The project hopes to reduce the number of illiterate population in Nigeria “even if it is only four to six million people’’.
Besides, the Federal Government says it is setting aside more than N1 billion to revitalise adult and youth literacy education in the country.
Daouda Toure, the Resident Coordinator, UN System in Nigeria, said that the funds would be self-benefitting funds-in- trust to be domiciled with UNESCO.
He said that the project aimed to accelerate national efforts to achieve Education For All (EFA) Goals 3 and 4 with emphasis on skills development to empower individual and communities to reduce poverty.
Toure urged the Federal Government to work with other stakeholders in the implementation of literacy project.
He said that such would be a prelude to the creation of a prosperous and peaceful Nigeria to enhance development.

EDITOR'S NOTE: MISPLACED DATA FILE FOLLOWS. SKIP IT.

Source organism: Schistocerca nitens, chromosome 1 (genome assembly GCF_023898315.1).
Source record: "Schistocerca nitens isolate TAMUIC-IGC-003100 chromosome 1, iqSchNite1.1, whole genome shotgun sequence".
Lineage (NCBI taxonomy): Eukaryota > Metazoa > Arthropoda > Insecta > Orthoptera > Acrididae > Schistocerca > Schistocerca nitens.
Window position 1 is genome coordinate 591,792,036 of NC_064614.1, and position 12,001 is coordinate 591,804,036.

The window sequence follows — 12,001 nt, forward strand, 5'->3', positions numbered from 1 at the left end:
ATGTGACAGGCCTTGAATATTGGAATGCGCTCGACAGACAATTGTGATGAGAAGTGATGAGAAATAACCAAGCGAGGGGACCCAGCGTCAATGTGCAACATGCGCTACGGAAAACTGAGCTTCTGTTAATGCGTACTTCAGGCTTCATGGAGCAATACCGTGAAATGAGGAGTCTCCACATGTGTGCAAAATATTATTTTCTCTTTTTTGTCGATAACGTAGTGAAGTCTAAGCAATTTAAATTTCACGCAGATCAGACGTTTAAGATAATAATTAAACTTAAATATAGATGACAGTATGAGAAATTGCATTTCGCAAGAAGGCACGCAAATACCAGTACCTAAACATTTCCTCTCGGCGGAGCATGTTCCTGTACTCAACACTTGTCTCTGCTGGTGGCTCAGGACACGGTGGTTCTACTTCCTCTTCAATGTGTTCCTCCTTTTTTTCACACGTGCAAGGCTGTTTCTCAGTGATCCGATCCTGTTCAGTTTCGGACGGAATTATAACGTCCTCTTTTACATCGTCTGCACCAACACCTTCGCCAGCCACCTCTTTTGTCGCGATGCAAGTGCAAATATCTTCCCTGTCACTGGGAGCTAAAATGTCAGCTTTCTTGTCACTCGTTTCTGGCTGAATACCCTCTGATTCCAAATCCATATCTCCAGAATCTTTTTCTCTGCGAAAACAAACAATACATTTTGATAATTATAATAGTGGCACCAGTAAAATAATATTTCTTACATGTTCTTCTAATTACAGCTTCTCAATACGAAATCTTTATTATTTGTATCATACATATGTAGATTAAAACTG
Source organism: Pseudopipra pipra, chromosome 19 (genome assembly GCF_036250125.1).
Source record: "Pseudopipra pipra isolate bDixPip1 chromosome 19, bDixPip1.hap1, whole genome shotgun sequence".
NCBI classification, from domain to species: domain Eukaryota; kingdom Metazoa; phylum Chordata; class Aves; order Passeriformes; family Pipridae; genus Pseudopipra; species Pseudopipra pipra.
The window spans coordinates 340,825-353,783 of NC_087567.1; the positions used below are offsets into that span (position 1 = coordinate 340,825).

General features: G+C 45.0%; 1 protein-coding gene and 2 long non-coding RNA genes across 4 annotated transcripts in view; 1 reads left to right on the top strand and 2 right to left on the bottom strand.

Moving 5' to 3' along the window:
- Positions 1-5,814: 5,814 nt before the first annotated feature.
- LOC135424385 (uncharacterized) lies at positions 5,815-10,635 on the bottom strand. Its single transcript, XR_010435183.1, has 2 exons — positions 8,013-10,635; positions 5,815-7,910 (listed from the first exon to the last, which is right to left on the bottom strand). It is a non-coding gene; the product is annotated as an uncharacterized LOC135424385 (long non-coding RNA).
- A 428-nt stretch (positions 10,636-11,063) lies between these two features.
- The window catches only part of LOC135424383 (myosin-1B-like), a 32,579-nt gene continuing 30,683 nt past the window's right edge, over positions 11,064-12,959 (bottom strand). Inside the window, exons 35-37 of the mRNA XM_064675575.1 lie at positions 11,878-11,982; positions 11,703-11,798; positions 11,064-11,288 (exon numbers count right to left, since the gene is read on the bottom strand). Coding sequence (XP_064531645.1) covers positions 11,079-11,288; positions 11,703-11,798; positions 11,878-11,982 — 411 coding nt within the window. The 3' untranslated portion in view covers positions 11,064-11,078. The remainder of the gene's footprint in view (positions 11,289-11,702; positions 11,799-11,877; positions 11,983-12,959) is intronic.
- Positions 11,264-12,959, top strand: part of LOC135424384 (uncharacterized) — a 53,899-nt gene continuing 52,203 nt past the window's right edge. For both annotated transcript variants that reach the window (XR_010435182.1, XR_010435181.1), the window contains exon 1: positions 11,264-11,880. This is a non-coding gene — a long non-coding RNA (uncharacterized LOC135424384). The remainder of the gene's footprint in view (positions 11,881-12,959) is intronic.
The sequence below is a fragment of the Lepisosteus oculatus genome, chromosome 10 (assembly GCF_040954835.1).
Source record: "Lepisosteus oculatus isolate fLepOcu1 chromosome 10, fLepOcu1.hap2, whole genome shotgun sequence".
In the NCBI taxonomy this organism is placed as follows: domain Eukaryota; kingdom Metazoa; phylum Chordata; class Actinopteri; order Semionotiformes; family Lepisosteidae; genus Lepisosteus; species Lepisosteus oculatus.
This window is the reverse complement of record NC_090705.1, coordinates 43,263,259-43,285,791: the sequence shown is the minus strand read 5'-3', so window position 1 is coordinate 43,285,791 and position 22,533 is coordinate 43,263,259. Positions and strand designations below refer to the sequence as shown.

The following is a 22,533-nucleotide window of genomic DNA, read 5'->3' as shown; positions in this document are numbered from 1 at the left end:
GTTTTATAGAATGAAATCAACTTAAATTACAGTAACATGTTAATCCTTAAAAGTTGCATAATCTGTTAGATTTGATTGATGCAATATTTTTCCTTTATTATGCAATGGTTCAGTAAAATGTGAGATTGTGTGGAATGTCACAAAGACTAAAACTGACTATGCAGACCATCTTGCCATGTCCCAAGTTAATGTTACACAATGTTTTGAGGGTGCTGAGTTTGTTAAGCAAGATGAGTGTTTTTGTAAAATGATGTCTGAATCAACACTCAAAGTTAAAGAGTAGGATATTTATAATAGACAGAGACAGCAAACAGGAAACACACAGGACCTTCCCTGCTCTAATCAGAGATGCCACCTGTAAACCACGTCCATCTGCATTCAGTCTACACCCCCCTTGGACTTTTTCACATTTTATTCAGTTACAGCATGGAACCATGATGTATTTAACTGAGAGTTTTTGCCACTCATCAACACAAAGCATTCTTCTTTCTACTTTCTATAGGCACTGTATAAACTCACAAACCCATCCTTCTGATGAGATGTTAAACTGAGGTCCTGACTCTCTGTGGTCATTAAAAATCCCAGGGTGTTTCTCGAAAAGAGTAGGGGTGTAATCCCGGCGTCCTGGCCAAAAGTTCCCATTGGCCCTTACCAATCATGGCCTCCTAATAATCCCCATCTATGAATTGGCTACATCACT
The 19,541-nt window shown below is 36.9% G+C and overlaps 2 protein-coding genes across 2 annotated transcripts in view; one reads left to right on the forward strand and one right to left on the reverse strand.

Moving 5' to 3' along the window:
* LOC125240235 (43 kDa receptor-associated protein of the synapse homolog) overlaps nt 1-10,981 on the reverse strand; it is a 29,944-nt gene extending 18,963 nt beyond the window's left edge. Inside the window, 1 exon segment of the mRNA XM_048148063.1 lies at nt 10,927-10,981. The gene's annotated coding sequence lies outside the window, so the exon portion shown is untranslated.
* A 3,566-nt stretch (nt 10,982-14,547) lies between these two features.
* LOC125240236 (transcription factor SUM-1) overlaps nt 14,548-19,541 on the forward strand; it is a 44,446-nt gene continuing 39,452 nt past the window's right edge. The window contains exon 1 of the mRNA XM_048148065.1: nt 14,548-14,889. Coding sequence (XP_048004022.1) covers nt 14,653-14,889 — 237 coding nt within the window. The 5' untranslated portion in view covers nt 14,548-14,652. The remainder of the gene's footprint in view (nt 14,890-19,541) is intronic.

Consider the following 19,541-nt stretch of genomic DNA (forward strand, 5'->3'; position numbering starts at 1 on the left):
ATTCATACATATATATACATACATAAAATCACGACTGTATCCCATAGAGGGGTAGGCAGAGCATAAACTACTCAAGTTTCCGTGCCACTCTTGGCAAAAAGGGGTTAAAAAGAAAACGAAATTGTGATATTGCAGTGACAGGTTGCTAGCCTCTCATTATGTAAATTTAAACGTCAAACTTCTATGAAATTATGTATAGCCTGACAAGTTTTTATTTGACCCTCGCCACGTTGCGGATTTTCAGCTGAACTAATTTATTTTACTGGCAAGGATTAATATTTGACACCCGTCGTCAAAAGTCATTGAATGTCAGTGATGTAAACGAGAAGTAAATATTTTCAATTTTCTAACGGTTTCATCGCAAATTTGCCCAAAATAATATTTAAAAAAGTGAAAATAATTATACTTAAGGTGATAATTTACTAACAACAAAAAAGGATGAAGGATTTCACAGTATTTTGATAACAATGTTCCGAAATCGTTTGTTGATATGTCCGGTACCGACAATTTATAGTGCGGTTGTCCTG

Mr Rashid Aderinoye, Deputy Executive Secretary with the Universal Basic Education Commission (UBEC), urged education authorities to create machineries that would integrate peace education in schools’ curricula.
Aderinoye said the integration of peace education in the curricula would help to reduce the number of violence in the country.
He called on teachers to be exposed to orientation that would empower them to promote peaceful relationship in schools as well as outside the school.
However, stakeholders believe that raising the literacy level in the country will remain a mirage unless concrete measures are put in place to produce adequate and qualified teachers in the country.